Hamsters are small rodents that are often bred as first-time pets for adults and children. Although hamsters are small, their bite is much louder than their bark and still can cause a considerable gash in your skin. Hamsters have their own distinct personality and must adapt to human interaction, like any other animal. Most bites from hamsters can be prevented with some persistence and patience.
Introduce yourself to your hamster slowly. Even if you purchased your hamster from a pet shop where he was handled often, your hamster still doesn't know you. Hamsters will often be nervous when they are first brought home and must be slowly handled over a period of time. Begin by using a toothbrush to stroke the hamster and continue to stroke it even if it persists on biting the brush. Soon your hamster will learn that it isn't being harmed and that this stroking is normal. When you are comfortable with this technique after some days, use your finger as a replacement for the toothbrush.
Bribe your hamster with treats. Use hamster treats to gain her trust over time. Start by placing a treat inside the hamster cage and slowly moving successive treats closer to your hand. After a week or so of doing this, you should be able to place the treat inside the palm of your hand and lower it to the hamster. Once the hamster is used to you, she will begin to associate you and your hand with food. Your hamster will eventually become more comfortable with being handled and less likely to bite after this sequence.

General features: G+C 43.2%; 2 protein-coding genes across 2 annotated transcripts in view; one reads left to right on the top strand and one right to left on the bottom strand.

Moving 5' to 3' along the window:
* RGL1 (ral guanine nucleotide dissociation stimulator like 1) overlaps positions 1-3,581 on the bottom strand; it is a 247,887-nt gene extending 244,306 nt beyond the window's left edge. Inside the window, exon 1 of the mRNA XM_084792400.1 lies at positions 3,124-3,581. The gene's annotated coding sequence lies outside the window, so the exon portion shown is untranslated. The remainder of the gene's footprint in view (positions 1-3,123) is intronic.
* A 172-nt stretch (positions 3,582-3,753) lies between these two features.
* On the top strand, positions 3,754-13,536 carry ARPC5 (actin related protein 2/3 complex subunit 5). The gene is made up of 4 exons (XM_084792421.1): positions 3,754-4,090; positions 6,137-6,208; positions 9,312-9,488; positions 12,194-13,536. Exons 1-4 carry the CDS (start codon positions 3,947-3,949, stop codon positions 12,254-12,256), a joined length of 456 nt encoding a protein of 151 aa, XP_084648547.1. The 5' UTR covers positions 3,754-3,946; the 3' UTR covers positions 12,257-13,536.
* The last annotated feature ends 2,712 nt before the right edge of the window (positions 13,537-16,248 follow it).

Avoid disturbing your hamster at the wrong times. Just like anyone who is startled, your hamster is likely to become defensive if you wake it up. This increases the likelihood that your hamster will be irritable and bite if approached. Since hamsters are naturally nocturnal, interact with them during the very-early morning or late evening.
Discourage bad behaviour. Even hamsters that have been well handled bite on occasion. If this is the case, you must correct the behaviour. Since "spanking" a hamster is out of the question and spraying him with a blast of water can be cruel, try simply blowing a quick blast of air at the hamster's face to discourage negative behaviour. This can be done using a straw so you can keep your distance.
Interact early and often. To keep your hamster tame, you must ensure that you interact with it on a regular basis. This means daily handling so that it will not revert to biting in the future. Introduce your hamster to newcomers slowly by using the appropriate aforementioned techniques.
Feeding a hamster at the same time each day can help her to look forward to seeing you, which reduces the chance of her biting. Wear protective gloves until you have successfully built a rapport with your hamster. For your and your hamster's protection, wash your hands before and after each physical interaction with him.